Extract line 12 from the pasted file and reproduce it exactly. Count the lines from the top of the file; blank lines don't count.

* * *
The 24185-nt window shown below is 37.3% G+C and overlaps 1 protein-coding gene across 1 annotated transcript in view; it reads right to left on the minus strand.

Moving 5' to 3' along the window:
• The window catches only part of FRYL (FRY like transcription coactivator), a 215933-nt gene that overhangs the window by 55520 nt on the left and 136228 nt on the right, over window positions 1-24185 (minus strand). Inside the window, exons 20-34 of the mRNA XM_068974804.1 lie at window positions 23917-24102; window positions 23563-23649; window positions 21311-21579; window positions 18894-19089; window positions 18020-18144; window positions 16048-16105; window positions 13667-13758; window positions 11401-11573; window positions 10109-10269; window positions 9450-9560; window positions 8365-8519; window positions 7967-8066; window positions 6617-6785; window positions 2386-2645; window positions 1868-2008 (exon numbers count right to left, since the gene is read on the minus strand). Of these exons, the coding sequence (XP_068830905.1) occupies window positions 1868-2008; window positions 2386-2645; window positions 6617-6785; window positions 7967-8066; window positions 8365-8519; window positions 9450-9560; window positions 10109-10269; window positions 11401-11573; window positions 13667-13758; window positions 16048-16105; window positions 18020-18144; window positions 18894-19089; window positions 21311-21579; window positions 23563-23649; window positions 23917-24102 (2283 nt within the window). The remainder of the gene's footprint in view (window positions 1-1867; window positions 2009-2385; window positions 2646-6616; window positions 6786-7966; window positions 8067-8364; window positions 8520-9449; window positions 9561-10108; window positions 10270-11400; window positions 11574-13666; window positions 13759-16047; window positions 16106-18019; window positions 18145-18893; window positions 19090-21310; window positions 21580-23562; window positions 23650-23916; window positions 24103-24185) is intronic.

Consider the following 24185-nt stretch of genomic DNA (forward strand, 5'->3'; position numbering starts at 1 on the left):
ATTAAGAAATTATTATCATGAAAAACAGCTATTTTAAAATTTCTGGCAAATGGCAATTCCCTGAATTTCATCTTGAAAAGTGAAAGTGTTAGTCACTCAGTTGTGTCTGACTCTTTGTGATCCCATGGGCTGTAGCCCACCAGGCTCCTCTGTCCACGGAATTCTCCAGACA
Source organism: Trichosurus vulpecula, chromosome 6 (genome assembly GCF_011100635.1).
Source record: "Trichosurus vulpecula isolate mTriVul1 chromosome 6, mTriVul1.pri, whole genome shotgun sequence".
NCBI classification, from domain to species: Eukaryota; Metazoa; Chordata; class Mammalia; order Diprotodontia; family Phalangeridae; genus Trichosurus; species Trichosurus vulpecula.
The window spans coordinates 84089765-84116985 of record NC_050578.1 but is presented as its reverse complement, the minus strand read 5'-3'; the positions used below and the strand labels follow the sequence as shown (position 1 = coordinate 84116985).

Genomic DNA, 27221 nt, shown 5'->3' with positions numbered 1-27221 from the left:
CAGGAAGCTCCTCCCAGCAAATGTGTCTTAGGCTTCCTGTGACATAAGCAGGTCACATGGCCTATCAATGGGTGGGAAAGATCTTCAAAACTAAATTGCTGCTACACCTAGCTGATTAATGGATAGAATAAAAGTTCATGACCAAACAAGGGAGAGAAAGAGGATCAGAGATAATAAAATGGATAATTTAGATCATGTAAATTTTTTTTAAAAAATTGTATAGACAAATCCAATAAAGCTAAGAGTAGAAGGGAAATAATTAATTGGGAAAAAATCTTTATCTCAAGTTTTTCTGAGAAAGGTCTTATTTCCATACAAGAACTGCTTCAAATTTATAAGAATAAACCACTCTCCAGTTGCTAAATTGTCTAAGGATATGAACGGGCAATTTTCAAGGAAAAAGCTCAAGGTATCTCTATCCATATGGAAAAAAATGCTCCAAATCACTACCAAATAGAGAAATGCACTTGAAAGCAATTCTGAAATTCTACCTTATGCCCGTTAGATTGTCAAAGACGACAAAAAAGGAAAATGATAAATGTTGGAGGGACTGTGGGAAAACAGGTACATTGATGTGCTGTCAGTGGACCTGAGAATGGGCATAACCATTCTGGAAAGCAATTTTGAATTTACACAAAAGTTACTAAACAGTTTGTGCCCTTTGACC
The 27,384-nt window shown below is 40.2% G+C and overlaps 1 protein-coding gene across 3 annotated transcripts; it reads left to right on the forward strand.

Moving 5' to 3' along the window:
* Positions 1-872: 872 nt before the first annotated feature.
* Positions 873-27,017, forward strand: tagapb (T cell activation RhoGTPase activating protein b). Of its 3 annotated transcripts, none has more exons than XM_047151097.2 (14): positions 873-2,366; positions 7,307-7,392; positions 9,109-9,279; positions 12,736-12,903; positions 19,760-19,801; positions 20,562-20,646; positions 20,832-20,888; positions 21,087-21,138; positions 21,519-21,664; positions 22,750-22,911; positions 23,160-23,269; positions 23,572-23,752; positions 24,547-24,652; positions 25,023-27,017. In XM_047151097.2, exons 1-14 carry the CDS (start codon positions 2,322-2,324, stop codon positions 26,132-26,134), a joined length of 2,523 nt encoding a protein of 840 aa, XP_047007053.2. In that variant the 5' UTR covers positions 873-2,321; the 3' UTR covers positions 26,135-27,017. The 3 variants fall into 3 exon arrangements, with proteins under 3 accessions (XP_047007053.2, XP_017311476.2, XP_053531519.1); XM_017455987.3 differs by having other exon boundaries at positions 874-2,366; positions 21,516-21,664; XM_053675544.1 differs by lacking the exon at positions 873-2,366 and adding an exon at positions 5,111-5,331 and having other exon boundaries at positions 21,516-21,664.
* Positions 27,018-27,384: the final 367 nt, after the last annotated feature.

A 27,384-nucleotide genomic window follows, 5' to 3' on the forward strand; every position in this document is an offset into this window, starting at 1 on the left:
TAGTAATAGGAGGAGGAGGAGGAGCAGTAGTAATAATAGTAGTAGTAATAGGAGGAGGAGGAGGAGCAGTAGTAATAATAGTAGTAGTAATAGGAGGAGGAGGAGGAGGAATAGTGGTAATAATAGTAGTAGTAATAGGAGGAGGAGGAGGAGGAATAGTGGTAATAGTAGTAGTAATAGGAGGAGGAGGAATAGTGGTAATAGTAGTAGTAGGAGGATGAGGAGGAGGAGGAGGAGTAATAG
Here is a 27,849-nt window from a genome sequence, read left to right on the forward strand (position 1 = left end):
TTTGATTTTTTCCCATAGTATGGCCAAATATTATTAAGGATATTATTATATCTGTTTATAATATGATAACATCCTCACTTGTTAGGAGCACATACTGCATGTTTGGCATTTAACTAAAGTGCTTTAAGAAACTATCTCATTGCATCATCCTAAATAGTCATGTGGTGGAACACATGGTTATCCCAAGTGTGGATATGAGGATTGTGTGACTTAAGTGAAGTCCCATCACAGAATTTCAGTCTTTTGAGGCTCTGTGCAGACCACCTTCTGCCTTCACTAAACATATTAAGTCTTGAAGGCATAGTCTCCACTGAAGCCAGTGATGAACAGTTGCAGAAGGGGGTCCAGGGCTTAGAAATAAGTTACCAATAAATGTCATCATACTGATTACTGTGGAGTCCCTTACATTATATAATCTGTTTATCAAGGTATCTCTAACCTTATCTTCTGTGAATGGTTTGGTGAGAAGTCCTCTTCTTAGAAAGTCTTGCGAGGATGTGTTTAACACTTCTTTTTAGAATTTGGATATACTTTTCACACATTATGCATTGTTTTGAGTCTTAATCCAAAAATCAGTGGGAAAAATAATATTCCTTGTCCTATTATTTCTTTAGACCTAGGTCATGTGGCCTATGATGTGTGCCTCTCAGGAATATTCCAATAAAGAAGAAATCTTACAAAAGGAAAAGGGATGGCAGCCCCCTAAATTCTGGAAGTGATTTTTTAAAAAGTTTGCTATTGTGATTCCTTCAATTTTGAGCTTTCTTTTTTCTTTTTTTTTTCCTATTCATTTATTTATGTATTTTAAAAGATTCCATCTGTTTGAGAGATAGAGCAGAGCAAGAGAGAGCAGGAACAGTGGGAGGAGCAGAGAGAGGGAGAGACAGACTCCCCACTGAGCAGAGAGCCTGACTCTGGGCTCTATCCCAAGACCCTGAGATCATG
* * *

The 27,384-nt window shown below is 40.2% G+C and overlaps 1 protein-coding gene across 3 annotated transcripts; it reads left to right on the forward strand.